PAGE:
Aspen Bibliography


Effects and Etiology of Sudden Aspen Decline in Southwestern Colorado, USA

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Forest Ecology and Management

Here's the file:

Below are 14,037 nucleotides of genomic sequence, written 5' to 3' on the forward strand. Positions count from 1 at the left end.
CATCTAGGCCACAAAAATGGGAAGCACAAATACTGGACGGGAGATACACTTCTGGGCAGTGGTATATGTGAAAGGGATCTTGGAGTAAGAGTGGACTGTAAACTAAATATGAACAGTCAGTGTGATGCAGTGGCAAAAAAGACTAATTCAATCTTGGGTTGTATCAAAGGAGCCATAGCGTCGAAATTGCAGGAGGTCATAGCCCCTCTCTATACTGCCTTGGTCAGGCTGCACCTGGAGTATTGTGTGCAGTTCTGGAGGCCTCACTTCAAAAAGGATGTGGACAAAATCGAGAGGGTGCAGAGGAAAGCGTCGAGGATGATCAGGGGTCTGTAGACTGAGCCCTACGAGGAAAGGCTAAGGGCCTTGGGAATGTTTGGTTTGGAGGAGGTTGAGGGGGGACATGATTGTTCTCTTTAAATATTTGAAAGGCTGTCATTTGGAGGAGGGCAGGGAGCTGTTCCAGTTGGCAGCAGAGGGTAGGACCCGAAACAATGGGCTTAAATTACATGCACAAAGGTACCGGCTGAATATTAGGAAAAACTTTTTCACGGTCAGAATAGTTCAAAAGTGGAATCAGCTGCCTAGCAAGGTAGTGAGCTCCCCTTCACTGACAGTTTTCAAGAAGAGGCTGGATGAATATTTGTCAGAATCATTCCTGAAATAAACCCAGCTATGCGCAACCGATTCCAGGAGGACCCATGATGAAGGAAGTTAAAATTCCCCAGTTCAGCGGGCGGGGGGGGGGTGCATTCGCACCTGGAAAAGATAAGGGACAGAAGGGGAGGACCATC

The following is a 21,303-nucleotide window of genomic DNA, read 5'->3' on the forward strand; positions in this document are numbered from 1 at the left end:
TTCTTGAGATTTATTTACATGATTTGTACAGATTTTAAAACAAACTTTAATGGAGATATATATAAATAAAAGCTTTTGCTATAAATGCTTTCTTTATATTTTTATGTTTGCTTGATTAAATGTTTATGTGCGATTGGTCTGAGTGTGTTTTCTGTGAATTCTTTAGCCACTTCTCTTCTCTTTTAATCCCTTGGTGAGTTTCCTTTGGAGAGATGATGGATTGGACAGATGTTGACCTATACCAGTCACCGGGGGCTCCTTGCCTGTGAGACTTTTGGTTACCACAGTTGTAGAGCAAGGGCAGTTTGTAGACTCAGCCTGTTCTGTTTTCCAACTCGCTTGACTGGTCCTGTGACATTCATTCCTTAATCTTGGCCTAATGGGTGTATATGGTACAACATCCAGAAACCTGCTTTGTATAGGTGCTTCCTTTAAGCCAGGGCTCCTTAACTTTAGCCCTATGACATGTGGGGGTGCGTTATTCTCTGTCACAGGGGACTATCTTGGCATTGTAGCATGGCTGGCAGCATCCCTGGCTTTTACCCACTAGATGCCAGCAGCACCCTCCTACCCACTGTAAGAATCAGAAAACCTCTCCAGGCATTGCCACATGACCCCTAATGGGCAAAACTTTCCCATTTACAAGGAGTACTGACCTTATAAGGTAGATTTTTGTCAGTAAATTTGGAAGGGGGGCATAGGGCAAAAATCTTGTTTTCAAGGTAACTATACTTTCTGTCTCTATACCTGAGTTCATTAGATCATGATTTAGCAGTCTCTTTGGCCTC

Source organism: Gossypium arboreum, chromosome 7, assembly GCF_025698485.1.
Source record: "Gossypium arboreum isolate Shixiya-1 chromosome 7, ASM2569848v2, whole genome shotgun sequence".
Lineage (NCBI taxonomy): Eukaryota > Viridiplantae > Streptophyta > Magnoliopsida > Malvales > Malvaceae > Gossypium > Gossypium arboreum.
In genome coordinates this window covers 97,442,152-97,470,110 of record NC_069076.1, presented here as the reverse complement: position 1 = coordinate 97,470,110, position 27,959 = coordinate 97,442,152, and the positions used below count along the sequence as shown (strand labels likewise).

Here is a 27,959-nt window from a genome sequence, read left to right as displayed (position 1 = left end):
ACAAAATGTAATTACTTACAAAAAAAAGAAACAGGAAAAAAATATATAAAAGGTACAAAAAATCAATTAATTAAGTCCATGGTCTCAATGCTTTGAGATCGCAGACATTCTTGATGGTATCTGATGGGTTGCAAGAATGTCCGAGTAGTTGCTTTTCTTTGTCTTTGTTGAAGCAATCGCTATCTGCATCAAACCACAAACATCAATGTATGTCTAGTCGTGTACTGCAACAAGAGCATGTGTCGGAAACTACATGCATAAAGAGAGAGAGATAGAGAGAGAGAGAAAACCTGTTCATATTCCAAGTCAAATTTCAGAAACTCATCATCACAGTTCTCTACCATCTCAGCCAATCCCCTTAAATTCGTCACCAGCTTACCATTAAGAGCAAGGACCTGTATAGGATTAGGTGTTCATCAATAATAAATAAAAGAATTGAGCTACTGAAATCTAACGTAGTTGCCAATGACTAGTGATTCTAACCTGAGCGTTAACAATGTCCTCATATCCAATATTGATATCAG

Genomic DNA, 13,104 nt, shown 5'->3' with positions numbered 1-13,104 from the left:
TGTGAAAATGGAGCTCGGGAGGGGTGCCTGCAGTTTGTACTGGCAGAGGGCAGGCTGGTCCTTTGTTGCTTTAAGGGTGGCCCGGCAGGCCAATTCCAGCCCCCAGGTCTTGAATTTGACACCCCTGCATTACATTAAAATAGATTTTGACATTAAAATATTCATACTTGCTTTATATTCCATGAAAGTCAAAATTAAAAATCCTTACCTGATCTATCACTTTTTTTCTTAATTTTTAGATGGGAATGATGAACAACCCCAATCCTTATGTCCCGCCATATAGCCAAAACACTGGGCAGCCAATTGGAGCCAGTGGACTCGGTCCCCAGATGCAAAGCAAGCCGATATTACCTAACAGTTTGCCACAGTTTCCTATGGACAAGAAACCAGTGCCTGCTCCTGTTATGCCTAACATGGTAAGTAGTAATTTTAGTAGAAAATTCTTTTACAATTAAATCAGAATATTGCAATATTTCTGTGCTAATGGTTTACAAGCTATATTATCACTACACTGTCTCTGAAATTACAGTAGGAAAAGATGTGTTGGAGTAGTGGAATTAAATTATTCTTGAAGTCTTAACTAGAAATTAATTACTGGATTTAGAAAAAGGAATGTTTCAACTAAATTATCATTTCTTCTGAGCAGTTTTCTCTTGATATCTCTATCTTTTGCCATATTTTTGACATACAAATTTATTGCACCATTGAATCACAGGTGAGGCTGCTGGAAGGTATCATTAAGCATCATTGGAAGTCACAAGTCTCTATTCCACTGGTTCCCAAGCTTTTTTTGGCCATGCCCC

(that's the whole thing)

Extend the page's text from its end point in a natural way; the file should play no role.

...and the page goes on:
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Sudden aspen decline (SAD), affecting Populus tremuloides, was first observed in Colorado in 2004. By 2008 it affected at least 220,000 ha, an estimated 17% of the aspen cover type in the state. In southwestern Colorado, we examined site and stand features in paired healthy and damaged plots to assess the effects of SAD on aspen and to identify factors associated with decline. Root mortality increased significantly with recent crown loss. Consequently, density of regeneration did not increase as the overstory deteriorated, and regeneration that originated since 2002 decreased significantly in stands with moderate to severe SAD. However, mortality of regeneration did not increase with that of the overstory. Remeasurement of a subset of plots after 1–2 yrs showed significant increases in severity. Contrary to expectations, overstory age and diameter were not related to SAD severity as measured by recent crown loss or mortality. Severity of SAD was inversely, but weakly, related to basal area, stem slenderness, and site index, and positively related to upper slope positions. This is consistent with moisture stress as an underlying factor. To test the role of climate as an inciting factor for SAD, a landscape-scale climate model was used to compare moisture status of declining and healthy aspen at the height of the warm drought in water year 2002. Polygons identified as damaged aspen in the 2008 aerial survey had greater moisture deficits than healthy aspen in the 2002 water year. SAD has led to loss of aspen cover in some stands, and is occurring in areas where early loss of aspen due to climate change has been predicted. Further warm, dry growing seasons will likely lead to recurrence of SAD.